gpuerrorchk( cudaEventRecord(evstop,0) );
    gpuerrorchk( cudaEventSynchronize(evstop) );
    float time;
    cudaEventElapsedTime(&time,evstart,evstop);

    gpuerrorchk( cudaMemcpy(P,Pd,WP*HP*sizeof(float),cudaMemcpyDeviceToHost) );

    cudaFree(Md);
    cudaFree(Nd);
    cudaFree(Pd);

    float gflops=(2.e-6*WM*WM*WM)/(time);

    cudaThreadExit();

    return gflops;

}

(pay no attention to the actual code other than it doing memory transactions and running a kernel, it is nonsense otherwise).

Compiling the code like this:

cuda:~$ nvcc -arch=sm_20 -c -o cudamain.o cudamain.cu 
cuda:~$ g++ -o qtprob -I/usr/include/qt4 qtprob.cc cudamain.o -L $CUDA_INSTALL_PATH/lib64 -lQtCore -lcuda -lcudart
cuda:~$ ldd qtprob
        linux-vdso.so.1 =>  (0x00007fff242c8000)
        libQtCore.so.4 => /opt/cuda-3.2/computeprof/bin/libQtCore.so.4 (0x00007fbe62344000)
        libcuda.so.1 => /usr/lib/libcuda.so.1 (0x00007fbe61a3d000)
        libcudart.so.3 => /opt/cuda-3.2/lib64/libcudart.so.3 (0x00007fbe617ef000)
        libstdc++.so.6 => /usr/lib/libstdc++.so.6 (0x00007fbe614db000)
        libm.so.6 => /lib/libm.so.6 (0x00007fbe61258000)
        libgcc_s.so.1 => /lib/libgcc_s.so.1 (0x00007fbe61040000)
        libc.so.6 => /lib/libc.so.6 (0x00007fbe60cbd000)
        libz.so.1 => /lib/libz.so.1 (0x00007fbe60aa6000)
        libgthread-2.0.so.0 => /usr/lib/libgthread-2.0.so.0 (0x00007fbe608a0000)
        libglib-2.0.so.0 => /lib/libglib-2.0.so.0 (0x00007fbe605c2000)
        librt.so.1 => /lib/librt.so.1 (0x00007fbe603ba000)
        libpthread.so.0 => /lib/libpthread.so.0 (0x00007fbe6019c000)
        libdl.so.2 => /lib/libdl.so.2 (0x00007fbe5ff98000)
        /lib64/ld-linux-x86-64.so.2 (0x00007fbe626c0000)
        libpcre.so.3 => /lib/libpcre.so.3 (0x00007fbe5fd69000)

produces an executable which profiles without error as many times as I care to run it with the CUDA 3.2 release profiler.

All I can suggest is try my repro case and see whether it works or not. If it fails, then perhaps you have either a broken CUDA or QT installation. If it doesn't fail (and I suspect it won't), then you either have a problem with the way you are building the QT project or the actual CUDA code you are running itself.

share|improve this answer
    
Thanks for your answer, but sadly, it doesn't work :(. The CUDA Visual Profiler generates the same error. –  pQB Jun 29 '11 at 14:42
1  
OK, so that tells you that something is wrong with either your QT installation or your CUDA installation. Can you update your question with the exact details of CUDA, GPU, OS, QT, and compiler versions ? It will only be by a process of elimination that the root cause will be found. –  talonmies Jun 29 '11 at 14:56
    
Regarding to QT Version, the Qt Creator is Based on Qt 4.7.1 (64 bit). Anyway, i tried your example in the console. Thanks for your effort! –  pQB Jun 29 '11 at 15:20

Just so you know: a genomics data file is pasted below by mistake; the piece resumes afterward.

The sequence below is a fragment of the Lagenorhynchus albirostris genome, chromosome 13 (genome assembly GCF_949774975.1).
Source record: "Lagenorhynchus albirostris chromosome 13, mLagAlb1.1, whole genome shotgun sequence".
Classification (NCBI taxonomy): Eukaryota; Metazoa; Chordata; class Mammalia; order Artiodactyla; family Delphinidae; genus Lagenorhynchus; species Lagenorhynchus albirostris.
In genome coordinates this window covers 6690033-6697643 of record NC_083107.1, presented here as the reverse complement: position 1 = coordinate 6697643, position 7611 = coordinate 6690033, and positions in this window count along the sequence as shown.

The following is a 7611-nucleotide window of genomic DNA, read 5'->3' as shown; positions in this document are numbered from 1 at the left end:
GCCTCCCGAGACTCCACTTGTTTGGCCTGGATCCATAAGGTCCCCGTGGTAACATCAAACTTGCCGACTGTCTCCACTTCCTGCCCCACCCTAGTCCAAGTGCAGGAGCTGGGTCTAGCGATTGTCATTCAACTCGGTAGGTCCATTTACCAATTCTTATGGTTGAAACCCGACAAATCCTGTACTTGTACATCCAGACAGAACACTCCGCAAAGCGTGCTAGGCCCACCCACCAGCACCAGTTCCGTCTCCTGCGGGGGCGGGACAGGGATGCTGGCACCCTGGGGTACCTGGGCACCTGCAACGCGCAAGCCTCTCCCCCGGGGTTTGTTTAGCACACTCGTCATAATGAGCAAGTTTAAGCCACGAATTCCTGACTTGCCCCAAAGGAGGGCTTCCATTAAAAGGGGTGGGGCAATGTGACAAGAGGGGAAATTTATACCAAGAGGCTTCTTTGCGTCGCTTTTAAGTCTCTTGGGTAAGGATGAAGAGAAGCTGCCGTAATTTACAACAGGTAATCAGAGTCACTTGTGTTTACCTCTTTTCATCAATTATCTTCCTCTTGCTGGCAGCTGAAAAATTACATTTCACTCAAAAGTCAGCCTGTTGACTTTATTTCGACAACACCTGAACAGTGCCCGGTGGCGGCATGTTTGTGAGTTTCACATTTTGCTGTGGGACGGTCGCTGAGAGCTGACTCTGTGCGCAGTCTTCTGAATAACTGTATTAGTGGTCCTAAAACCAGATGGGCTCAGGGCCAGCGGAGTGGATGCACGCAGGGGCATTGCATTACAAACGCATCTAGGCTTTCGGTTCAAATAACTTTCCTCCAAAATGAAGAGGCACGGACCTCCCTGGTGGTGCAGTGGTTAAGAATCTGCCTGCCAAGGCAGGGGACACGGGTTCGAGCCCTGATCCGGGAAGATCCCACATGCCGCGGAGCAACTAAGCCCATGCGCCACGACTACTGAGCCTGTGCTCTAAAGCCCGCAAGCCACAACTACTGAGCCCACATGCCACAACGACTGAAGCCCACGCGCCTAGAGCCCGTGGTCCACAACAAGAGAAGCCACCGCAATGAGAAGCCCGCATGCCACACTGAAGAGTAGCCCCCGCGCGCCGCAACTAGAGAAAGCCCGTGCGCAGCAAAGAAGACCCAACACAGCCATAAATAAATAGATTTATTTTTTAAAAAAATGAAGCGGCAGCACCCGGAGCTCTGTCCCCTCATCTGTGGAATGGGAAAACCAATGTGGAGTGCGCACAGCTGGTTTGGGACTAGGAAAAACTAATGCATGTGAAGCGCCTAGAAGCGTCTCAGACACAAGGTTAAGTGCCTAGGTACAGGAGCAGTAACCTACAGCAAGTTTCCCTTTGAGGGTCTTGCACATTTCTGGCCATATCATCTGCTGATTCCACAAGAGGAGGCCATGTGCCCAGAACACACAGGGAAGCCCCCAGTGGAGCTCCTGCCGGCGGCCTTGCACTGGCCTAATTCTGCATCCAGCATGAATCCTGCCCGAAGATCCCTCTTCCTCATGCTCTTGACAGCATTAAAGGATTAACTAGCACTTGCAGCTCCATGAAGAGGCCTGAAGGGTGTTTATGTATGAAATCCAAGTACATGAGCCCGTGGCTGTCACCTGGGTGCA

I tried your example last night at home in a 8500GT, also in linux 64 bits and CUDA 3.2 (i dont remember the driver version right now). The CUDA Visual Profiler failed again but if i generate the csv file from the command-line i can import it in the Visual Profiler (this doesn't work on the GTX480 machine). –  pQB Jun 30 '11 at 6:42
    
I've update CUDA to 4.0 at home and your example still fails :( I dont know why, but libcuda.so.1 points to /usr/lib/nvidia-current/libcuda.so.1 instead of /usr/lib. Any hints?. Thanks –  pQB Jul 5 '11 at 7:06
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@pQB Hello, I am Ramesh from NVIDIA. We could not reproduce this issue locally here. This kind of error comes when the value for that column is either empty or invalid. In your case (Error in profiler data file '/home/myusername/development/qtspace/bin/temp_compute_profiler_0_0.csv' at line number 6 for column 'memory transfer size) the value for column ‘memory transfer size’ is either empty or invalid for line no. 6 in the csv file.

Can you send ‘temp_compute_profiler_0_0.csv’ if it is present in you working directory and the csv generated by command line profiler. If it is not possible check what value you getting for that column (memory transfer size) in line no. 6.

Are you running your app with default settings in Visual Profiler? Can you try running your app disabling 'memory transfer size' option? To disable this option click menu “Session->Session Settings…”, on session settings dialog click “Other Options” tab, uncheck “memory transfer size”

share|improve this answer
    
I run all the test with default settings in Visual Profiler. The Visual Profiler deletes the file temp_compute_profiler_0_0.csv after the error message. Only files from 1_0.csv to 11_0.csv remain in the working directory after the the error. Disabling the 'memory transfer size' option still generate the error. I can safe that file before 'accept' the error message :). –  pQB Jul 1 '11 at 14:55
    
The column memtransfersize is empry and is a method: memcpyHtoA. The file generated from the command-line is simpler than the Visual Profiler one. What email can i use to send you both, the Visual Profiler and command-line files? –  pQB Jul 1 '11 at 15:03
    
@pQB You can use 'rgunjal@nvidia.com' to share your files –  Ramesh Jul 4 '11 at 6:43
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I could not reproduce this issue. Check on: - Ubuntu 10.10, 64-bit and FC6, 32-bit - Qt4.5 and Q4.7 - CUDA 4.0 components